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#9

in Affordable Compact SUVs

MSRP: $22,995 - $30,095
Invoice: $22,636 - $29,069
MPG: 22 City / 31 Hwy
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Jeep Cherokee Performance

Play 2014 Jeep Cherokee Performance Review Video Video: Cherokee Performance 2014 Jeep Cherokee Performance Video Review

Critics say the 2014 Jeep Cherokee’s four-cylinder engine delivers sufficient power, but they suggest the optional V6 for better performance. Test drivers say the Cherokee's automatic transmission generally shifts smoothly and quickly. Critics are divided on the Jeep Cherokee's handling. Some say the Cherokee is composed in corners, while others wish it felt more planted in turns. Most reviewers think the Cherokee's steering is accurate, but wish it offered more feedback. Reviewers say the Jeep Cherokee can handle moderate off-roading, but recommend the Jeep Wrangler for more serious off-road capability.

  • "The Cherokee shares the Dodge Dart's Alfa Romeo Giulietta-based platform, and it drives similar to its compact car counterpart. That makes for a comfortable but somewhat dull driving experience." -- MSN Autos
  • "The Cherokee's personality is more dependent on the drivetrain and option packages than perhaps any Jeep before." -- Popular Mechanics
  • "There are finally a few current crossovers, the Cherokee among them, that fulfill the first, idealized promise: it really does drive like a car. It sits on the same Compact US Wide platform as the Dodge Dart, and the architecture has given up nothing in the composure department when going from sedan to on- and off-roader." -- Autoblog
  • "Bottom line: the Cherokee performs very well as a daily driver, while at the same time offering you more traction enhancement than you'll probably ever need." -- Kelley Blue Book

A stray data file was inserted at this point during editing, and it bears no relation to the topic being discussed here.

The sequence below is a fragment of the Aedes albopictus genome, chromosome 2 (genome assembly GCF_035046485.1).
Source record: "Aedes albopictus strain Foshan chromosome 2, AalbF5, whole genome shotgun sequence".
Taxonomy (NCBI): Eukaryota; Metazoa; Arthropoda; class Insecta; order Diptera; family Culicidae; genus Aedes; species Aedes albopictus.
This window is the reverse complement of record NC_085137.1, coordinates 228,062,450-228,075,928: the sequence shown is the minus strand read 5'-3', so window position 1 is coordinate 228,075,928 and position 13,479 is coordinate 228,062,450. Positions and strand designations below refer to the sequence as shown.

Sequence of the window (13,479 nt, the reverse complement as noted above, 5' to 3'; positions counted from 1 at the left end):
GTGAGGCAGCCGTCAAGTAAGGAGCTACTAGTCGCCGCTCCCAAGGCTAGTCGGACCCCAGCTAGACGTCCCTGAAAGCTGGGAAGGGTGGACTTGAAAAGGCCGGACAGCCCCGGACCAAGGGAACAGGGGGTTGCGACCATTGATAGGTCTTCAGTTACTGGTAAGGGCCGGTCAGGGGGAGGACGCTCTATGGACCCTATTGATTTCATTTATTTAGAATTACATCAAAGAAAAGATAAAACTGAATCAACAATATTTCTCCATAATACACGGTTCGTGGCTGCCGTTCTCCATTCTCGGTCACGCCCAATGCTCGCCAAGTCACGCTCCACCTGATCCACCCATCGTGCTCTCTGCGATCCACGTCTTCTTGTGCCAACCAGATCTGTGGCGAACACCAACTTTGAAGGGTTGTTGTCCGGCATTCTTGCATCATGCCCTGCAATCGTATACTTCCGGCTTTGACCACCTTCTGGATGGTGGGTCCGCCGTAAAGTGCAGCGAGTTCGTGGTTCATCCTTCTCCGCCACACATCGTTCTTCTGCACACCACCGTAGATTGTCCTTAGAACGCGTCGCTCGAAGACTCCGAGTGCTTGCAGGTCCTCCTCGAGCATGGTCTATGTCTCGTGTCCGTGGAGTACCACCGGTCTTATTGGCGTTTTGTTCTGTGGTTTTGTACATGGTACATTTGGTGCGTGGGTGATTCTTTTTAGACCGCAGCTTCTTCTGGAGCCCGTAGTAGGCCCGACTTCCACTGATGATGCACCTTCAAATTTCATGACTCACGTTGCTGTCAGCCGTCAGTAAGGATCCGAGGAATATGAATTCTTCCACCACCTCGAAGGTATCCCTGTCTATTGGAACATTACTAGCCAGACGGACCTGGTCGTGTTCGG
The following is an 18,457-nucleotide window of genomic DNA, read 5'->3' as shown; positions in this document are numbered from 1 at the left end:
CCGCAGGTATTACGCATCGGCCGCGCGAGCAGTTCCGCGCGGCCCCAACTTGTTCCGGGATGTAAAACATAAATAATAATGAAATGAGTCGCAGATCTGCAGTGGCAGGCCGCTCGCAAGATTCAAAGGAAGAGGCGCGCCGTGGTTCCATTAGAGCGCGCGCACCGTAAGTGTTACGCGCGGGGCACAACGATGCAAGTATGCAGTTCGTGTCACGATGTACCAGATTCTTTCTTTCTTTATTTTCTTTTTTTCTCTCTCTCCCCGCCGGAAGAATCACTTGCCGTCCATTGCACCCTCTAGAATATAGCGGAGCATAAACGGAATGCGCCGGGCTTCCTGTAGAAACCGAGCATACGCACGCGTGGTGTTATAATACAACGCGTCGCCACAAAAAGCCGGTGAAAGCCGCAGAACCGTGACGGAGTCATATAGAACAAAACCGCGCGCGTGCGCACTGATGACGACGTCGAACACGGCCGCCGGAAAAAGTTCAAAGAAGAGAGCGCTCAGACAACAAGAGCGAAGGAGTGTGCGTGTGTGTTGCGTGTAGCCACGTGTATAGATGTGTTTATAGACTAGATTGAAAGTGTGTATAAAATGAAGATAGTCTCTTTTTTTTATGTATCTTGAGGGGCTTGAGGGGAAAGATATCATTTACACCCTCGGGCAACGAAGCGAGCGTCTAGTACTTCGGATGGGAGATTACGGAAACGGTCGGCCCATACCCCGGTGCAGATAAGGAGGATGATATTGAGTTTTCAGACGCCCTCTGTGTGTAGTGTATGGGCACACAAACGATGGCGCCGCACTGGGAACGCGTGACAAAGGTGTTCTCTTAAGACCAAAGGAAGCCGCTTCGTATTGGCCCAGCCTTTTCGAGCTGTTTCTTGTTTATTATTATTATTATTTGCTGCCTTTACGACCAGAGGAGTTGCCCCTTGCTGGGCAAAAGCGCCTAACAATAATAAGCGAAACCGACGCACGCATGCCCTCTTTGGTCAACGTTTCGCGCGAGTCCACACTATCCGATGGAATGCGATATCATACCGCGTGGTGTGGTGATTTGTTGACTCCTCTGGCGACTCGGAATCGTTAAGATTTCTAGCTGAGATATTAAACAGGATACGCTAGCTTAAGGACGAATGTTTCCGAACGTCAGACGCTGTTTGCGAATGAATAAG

Acceleration and Power

The all-new Jeep Cherokee comes with a 2.4-liter four-cylinder engine, which produces 184 horsepower. A 271-horsepower, 3.2-liter V6 engine is available on upper trims. A nine-speed automatic transmission is standard on all models. The base Jeep Cherokee gets up to 22/31 mpg city/highway, which is respectable for the class, but still behind the fuel economy of comparably equipped compact SUVs like the Mitsubishi Outlander Sport and Chevrolet Equinox. 

Most reviewers say the Cherokee's standard four-cylinder engine produces adequate power for daily driving conditions, though some note that it can be noisy. Most test drivers prefer the more powerful and refined optional V6 engine, which they say provides livelier acceleration. Generally, test drivers think the transmission shifts smoothly and quickly in most driving situations.

  • "Twisting through canyon roads near Los Angeles, the four proved itself lively enough, but the V6 clearly was stronger and quieter-even if it did give off a nice burble under acceleration. The 9-speed trans kicked down promptly and shifted smoothly. It never seemed lost as we got on and off the power frequently while scrubbing off speed in tight switchbacks, then accelerating toward the next curve." -- Consumer Guide
  • "The four-cylinder is certainly adequate, but the V-6 is downright fun." -- Popular Mechanics
  • "Unless you're hard on the throttle, shifts are imperceptible - it wasn't until we started pretending the Cherokee was a Porsche 911 that we could get it swapping cogs in places we might not have chosen." -- Autoblog
  • "Although the four-cylinder engine has as much horsepower as most rivals' base engines, the Cherokee is heavy for a small crossover SUV, which makes the engine feel sluggish when accelerating up to highway speeds. This engine also has a more raucous sound than other four-cylinders in this class." -- Edmunds